Reuben  3:58  
But this wasn't was it just out of curiosity? Was it hard to be living in a three generational home with all the you know, the rules and plays and all that kind of things?

Fang  4:08  
I think I think hard not so much. I think it was it was great having three generations at the dinner table? No, every Friday night. And also, you know, my parents would have loved it because all they needed to do was shop my name and I would come running down. I used to live on the attic floor of my brother. And so yeah, it's a very close knit kind of environment. Sadly, we don't live with my grandparents anymore. But yeah, only fond memories.

Reuben  4:41  
Sounds amazing. Well, let's talk a little bit more about your company Figment. So I kind of understand the show pauses because you that's basically your background, how you grew up with that, but why co living? Does that have something to do with the multi generational family by any chance?

Fang  4:56  
Great question. So, co living I feel has been around For the longest time, you know, there were it's cohousing over in Scandinavia, you had communes and keep it says in Israel and so. So co living today in its current incarnation is what? You know, we see a return to to the importance of relationships and communities, especially in a big urban Metropolis like Singapore.

And so, personally, for me, I was very involved with with couchsurfing International. It was, it's pretty much like this very cosmopolitan group of people all around the world that were very open to hosting strangers from different countries in their homes, and it sounds crazy, but But no, I, I think you really get a certain type of person who's who's very open to cultural exchange, and who's also very curious about other cultures.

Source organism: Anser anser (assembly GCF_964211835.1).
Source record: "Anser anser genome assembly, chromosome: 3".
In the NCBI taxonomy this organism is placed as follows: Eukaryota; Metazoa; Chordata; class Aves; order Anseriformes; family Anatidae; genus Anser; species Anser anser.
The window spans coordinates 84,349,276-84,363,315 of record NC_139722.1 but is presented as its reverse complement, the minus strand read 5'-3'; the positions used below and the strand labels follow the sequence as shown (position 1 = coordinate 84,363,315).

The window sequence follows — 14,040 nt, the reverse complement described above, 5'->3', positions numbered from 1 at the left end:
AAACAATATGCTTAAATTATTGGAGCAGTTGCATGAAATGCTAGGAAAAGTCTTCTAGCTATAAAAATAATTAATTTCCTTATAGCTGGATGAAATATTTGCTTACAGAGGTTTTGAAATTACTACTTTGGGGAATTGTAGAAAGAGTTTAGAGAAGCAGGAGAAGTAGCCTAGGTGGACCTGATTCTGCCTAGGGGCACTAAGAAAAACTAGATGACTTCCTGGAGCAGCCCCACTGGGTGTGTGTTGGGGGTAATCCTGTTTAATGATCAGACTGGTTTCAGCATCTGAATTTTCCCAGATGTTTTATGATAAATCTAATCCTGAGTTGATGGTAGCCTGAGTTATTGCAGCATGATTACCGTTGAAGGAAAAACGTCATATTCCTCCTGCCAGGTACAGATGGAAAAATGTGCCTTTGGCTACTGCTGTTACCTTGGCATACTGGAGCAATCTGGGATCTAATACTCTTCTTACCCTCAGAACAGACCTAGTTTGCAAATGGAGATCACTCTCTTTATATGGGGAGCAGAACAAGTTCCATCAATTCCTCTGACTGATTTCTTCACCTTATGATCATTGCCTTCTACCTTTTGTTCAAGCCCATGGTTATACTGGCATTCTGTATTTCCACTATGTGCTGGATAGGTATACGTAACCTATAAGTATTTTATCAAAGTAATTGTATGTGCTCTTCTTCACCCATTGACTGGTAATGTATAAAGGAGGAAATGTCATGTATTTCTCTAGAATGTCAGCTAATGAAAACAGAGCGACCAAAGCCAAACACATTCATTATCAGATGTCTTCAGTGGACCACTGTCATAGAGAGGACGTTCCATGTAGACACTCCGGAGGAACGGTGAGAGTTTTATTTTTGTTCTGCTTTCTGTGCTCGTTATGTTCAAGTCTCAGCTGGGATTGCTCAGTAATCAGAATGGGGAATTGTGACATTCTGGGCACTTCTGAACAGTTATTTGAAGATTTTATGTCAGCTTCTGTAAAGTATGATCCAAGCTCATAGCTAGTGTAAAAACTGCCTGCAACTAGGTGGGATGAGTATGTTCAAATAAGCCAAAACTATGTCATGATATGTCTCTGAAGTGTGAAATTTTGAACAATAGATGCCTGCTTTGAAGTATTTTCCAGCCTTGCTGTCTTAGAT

And so that inspired me to to build what is now Figment. And the fact that we have the opportunity in Singapore to build a very cosmopolitan community where people from all over the world, it's something that I'm very proud of.

Reuben  6:18  
Amazing. All right, so can you show us how many shop houses do you actually have for lease right now?

Fang  6:25  
Right, so we've been growing quite quickly.

We currently have about 15 shop houses for these. Each of them, I like to call them our, our special snowflakes, right? Because each house is distinct. They have their own heritage, they have their own interiors, and even every room is distinct. So we don't have any rooms that look the same. Each one is different.

Reuben  6:49  
Right? So I was reading some of the articles online about Figment, and actually realised that you guys hire multiple architects. So you would think that, you know, most people would just find one architect and then stick with that guy for all the every furnishings and refurbishments. But you chose to go on the route of variety.

Fang  7:11  
Yeah, I think it's, it's great for us to support our local designers or local architects. And really, you know,

We started with eight shop houses on Lorong 24 at Geylang designed by seven different architects. It was a project led by Karen Tan of bucket project she has gone on to start to project in the cinema in Singapore right now. But yeah, she she put together the original team of architects, and, and each one would have their own take on on what a design of a modern house should be, because these were all questions of adaptive reuse and imagination. And so we get all sorts of houses in our portfolio today. I've since gone on, to invite not only architects but also everything from botanical design studios, to stage design, to furniture design. And so we have different types of designers, not necessarily architects who are able to imprint the unique personalities on the homes that we provide. And frankly, that's what people are looking for. At the end of the day, you don't just want to go to a bar and kind of insipid house and live in it. You want to be building vibrant memories in house that equally stunning,

Reuben  8:36